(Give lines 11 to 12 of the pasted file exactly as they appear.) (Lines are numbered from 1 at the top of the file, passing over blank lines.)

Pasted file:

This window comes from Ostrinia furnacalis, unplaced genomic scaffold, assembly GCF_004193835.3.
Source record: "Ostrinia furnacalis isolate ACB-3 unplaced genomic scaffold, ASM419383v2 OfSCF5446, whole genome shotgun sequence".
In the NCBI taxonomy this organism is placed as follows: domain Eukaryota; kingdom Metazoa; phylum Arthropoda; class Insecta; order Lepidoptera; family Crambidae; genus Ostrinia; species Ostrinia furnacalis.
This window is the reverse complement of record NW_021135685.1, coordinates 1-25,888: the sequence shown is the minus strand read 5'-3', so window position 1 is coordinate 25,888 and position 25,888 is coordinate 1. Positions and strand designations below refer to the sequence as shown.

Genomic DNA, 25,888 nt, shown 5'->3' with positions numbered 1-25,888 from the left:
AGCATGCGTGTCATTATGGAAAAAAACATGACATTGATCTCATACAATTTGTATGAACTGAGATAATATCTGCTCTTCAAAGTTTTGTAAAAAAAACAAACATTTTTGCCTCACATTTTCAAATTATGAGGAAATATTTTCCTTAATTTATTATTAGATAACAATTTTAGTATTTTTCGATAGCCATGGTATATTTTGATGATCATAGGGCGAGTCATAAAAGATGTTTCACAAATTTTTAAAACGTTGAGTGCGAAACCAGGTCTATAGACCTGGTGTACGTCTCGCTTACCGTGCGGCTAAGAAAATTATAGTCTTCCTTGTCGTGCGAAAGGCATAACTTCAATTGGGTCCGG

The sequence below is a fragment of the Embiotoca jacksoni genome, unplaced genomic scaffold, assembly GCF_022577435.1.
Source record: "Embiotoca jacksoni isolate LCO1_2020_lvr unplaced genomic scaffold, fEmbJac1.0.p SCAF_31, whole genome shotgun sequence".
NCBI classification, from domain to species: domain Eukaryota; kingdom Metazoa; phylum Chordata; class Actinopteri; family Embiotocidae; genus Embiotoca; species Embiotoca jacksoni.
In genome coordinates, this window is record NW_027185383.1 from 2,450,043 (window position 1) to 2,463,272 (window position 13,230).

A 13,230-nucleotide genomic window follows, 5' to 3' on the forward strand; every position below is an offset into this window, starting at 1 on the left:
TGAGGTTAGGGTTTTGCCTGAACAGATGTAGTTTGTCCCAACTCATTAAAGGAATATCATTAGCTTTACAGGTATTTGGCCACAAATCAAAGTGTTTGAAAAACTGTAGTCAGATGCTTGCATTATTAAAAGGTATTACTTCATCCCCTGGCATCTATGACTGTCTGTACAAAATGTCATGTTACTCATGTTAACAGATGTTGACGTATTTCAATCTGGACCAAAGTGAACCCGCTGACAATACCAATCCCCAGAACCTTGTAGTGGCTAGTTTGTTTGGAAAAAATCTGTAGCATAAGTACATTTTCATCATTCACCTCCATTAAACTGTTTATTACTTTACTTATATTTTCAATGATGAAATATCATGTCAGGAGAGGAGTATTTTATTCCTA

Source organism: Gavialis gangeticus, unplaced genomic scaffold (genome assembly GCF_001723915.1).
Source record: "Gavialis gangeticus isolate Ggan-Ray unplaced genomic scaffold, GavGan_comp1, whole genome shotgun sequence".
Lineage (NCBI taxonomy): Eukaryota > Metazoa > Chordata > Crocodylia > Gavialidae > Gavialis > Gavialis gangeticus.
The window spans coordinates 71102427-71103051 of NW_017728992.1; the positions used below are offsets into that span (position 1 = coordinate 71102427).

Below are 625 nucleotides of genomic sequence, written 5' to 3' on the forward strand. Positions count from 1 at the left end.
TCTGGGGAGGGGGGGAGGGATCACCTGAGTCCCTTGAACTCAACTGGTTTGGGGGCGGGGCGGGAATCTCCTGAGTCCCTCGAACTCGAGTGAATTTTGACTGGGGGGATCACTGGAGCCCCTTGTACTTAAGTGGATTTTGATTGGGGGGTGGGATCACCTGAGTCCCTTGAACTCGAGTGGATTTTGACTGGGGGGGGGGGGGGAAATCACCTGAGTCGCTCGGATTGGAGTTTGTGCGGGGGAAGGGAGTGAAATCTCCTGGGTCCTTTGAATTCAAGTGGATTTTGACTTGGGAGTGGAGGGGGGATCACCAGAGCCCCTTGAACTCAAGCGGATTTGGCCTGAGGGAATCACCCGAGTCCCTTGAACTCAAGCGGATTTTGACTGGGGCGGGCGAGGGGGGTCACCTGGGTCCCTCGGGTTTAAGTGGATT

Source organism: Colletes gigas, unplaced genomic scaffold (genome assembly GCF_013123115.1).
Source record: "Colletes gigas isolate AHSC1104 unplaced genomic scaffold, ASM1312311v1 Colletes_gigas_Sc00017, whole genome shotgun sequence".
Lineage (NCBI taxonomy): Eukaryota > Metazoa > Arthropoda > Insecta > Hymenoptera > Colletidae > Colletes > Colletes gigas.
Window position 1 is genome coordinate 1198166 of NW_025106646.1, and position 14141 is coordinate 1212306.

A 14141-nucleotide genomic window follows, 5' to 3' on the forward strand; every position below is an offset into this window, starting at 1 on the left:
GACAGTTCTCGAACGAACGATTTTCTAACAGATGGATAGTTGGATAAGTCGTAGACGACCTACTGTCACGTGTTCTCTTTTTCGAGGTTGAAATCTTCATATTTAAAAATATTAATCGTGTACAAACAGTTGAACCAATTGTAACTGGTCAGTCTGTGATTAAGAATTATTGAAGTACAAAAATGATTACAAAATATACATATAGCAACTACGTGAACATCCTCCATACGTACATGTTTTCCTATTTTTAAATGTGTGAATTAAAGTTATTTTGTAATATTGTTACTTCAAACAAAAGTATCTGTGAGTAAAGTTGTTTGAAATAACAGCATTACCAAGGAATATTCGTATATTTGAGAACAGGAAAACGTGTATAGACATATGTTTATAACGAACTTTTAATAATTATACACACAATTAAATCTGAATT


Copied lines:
A 13,230-nucleotide genomic window follows, 5' to 3' on the forward strand; every position below is an offset into this window, starting at 1 on the left:
TGAGGTTAGGGTTTTGCCTGAACAGATGTAGTTTGTCCCAACTCATTAAAGGAATATCATTAGCTTTACAGGTATTTGGCCACAAATCAAAGTGTTTGAAAAACTGTAGTCAGATGCTTGCATTATTAAAAGGTATTACTTCATCCCCTGGCATCTATGACTGTCTGTACAAAATGTCATGTTACTCATGTTAACAGATGTTGACGTATTTCAATCTGGACCAAAGTGAACCCGCTGACAATACCAATCCCCAGAACCTTGTAGTGGCTAGTTTGTTTGGAAAAAATCTGTAGCATAAGTACATTTTCATCATTCACCTCCATTAAACTGTTTATTACTTTACTTATATTTTCAATGATGAAATATCATGTCAGGAGAGGAGTATTTTATTCCTA